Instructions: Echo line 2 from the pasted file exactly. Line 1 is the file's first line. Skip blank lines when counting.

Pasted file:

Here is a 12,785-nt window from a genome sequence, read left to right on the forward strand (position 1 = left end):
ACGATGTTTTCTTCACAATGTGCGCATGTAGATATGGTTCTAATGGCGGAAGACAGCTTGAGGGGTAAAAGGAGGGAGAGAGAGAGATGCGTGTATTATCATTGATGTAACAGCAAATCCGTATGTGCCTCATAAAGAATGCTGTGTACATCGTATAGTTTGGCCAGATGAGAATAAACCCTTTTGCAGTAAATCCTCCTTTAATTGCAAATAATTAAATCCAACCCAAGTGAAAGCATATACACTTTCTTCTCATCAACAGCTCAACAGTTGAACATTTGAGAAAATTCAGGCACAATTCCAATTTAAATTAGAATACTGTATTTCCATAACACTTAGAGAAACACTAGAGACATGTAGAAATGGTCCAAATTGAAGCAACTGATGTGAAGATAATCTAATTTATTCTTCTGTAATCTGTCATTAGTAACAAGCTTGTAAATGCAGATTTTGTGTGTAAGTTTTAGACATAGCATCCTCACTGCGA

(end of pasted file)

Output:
ACGATGTTTTCTTCACAATGTGCGCATGTAGATATGGTTCTAATGGCGGAAGACAGCTTGAGGGGTAAAAGGAGGGAGAGAGAGAGATGCGTGTATTATCATTGATGTAACAGCAAATCCGTATGTGCCTCATAAAGAATGCTGTGTACATCGTATAGTTTGGCCAGATGAGAATAAACCCTTTTGCAGTAAATCCTCCTTTAATTGCAAATAATTAAATCCAACCCAAGTGAAAGCATATACACTTTCTTCTCATCAACAGCTCAACAGTTGAACATTTGAGAAAATTCAGGCACAATTCCAATTTAAATTAGAATACTGTATTTCCATAACACTTAGAGAAACACTAGAGACATGTAGAAATGGTCCAAATTGAAGCAACTGATGTGAAGATAATCTAATTTATTCTTCTGTAATCTGTCATTAGTAACAAGCTTGTAAATGCAGATTTTGTGTGTAAGTTTTAGACATAGCATCCTCACTGCGA